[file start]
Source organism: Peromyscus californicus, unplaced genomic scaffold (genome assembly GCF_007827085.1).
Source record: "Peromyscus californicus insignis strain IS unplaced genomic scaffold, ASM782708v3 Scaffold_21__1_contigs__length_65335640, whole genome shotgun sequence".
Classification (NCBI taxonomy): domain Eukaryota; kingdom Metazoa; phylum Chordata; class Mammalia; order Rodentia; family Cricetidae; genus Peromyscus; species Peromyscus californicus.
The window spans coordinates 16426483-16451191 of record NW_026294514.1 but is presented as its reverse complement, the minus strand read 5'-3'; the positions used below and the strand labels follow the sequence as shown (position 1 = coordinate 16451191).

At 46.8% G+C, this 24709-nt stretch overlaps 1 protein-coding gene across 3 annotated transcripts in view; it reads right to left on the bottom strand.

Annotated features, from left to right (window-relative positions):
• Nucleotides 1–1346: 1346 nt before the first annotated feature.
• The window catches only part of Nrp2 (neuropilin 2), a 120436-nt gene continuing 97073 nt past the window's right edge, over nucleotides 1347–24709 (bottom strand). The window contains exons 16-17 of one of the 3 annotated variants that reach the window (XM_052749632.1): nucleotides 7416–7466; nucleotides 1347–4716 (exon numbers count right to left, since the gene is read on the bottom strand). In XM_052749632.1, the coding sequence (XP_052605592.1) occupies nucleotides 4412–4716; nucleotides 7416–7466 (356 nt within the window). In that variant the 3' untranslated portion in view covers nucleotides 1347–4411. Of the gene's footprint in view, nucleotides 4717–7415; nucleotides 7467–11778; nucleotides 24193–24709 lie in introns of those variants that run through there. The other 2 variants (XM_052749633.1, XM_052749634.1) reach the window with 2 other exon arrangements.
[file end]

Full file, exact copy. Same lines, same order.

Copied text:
Source organism: Peromyscus californicus, unplaced genomic scaffold (genome assembly GCF_007827085.1).
Source record: "Peromyscus californicus insignis strain IS unplaced genomic scaffold, ASM782708v3 Scaffold_21__1_contigs__length_65335640, whole genome shotgun sequence".
Classification (NCBI taxonomy): domain Eukaryota; kingdom Metazoa; phylum Chordata; class Mammalia; order Rodentia; family Cricetidae; genus Peromyscus; species Peromyscus californicus.
The window spans coordinates 16426483-16451191 of record NW_026294514.1 but is presented as its reverse complement, the minus strand read 5'-3'; the positions used below and the strand labels follow the sequence as shown (position 1 = coordinate 16451191).

At 46.8% G+C, this 24709-nt stretch overlaps 1 protein-coding gene across 3 annotated transcripts in view; it reads right to left on the bottom strand.

Annotated features, from left to right (window-relative positions):
• Nucleotides 1–1346: 1346 nt before the first annotated feature.
• The window catches only part of Nrp2 (neuropilin 2), a 120436-nt gene continuing 97073 nt past the window's right edge, over nucleotides 1347–24709 (bottom strand). The window contains exons 16-17 of one of the 3 annotated variants that reach the window (XM_052749632.1): nucleotides 7416–7466; nucleotides 1347–4716 (exon numbers count right to left, since the gene is read on the bottom strand). In XM_052749632.1, the coding sequence (XP_052605592.1) occupies nucleotides 4412–4716; nucleotides 7416–7466 (356 nt within the window). In that variant the 3' untranslated portion in view covers nucleotides 1347–4411. Of the gene's footprint in view, nucleotides 4717–7415; nucleotides 7467–11778; nucleotides 24193–24709 lie in introns of those variants that run through there. The other 2 variants (XM_052749633.1, XM_052749634.1) reach the window with 2 other exon arrangements.